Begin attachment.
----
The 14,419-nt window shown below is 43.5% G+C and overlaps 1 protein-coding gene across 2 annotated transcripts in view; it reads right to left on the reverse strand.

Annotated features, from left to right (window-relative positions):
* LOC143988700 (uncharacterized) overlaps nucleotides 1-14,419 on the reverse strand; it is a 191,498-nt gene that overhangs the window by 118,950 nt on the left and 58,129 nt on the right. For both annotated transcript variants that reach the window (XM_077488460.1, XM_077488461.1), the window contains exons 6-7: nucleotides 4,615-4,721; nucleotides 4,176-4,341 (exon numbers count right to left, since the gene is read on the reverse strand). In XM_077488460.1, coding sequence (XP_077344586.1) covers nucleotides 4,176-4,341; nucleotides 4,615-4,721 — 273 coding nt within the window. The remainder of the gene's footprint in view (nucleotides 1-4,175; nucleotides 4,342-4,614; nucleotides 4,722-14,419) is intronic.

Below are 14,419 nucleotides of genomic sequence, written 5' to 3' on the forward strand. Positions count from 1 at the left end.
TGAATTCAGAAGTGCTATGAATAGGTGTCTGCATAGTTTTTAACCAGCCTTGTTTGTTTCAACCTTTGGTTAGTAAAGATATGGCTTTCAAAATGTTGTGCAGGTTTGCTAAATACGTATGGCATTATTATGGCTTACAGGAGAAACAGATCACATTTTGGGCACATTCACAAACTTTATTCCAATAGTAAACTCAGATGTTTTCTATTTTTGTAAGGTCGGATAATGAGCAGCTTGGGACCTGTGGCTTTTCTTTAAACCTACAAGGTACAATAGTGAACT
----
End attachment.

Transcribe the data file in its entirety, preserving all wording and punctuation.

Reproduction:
The 14,419-nt window shown below is 43.5% G+C and overlaps 1 protein-coding gene across 2 annotated transcripts in view; it reads right to left on the reverse strand.

Annotated features, from left to right (window-relative positions):
* LOC143988700 (uncharacterized) overlaps nucleotides 1-14,419 on the reverse strand; it is a 191,498-nt gene that overhangs the window by 118,950 nt on the left and 58,129 nt on the right. For both annotated transcript variants that reach the window (XM_077488460.1, XM_077488461.1), the window contains exons 6-7: nucleotides 4,615-4,721; nucleotides 4,176-4,341 (exon numbers count right to left, since the gene is read on the reverse strand). In XM_077488460.1, coding sequence (XP_077344586.1) covers nucleotides 4,176-4,341; nucleotides 4,615-4,721 — 273 coding nt within the window. The remainder of the gene's footprint in view (nucleotides 1-4,175; nucleotides 4,342-4,614; nucleotides 4,722-14,419) is intronic.

Below are 14,419 nucleotides of genomic sequence, written 5' to 3' on the forward strand. Positions count from 1 at the left end.
TGAATTCAGAAGTGCTATGAATAGGTGTCTGCATAGTTTTTAACCAGCCTTGTTTGTTTCAACCTTTGGTTAGTAAAGATATGGCTTTCAAAATGTTGTGCAGGTTTGCTAAATACGTATGGCATTATTATGGCTTACAGGAGAAACAGATCACATTTTGGGCACATTCACAAACTTTATTCCAATAGTAAACTCAGATGTTTTCTATTTTTGTAAGGTCGGATAATGAGCAGCTTGGGACCTGTGGCTTTTCTTTAAACCTACAAGGTACAATAGTGAACT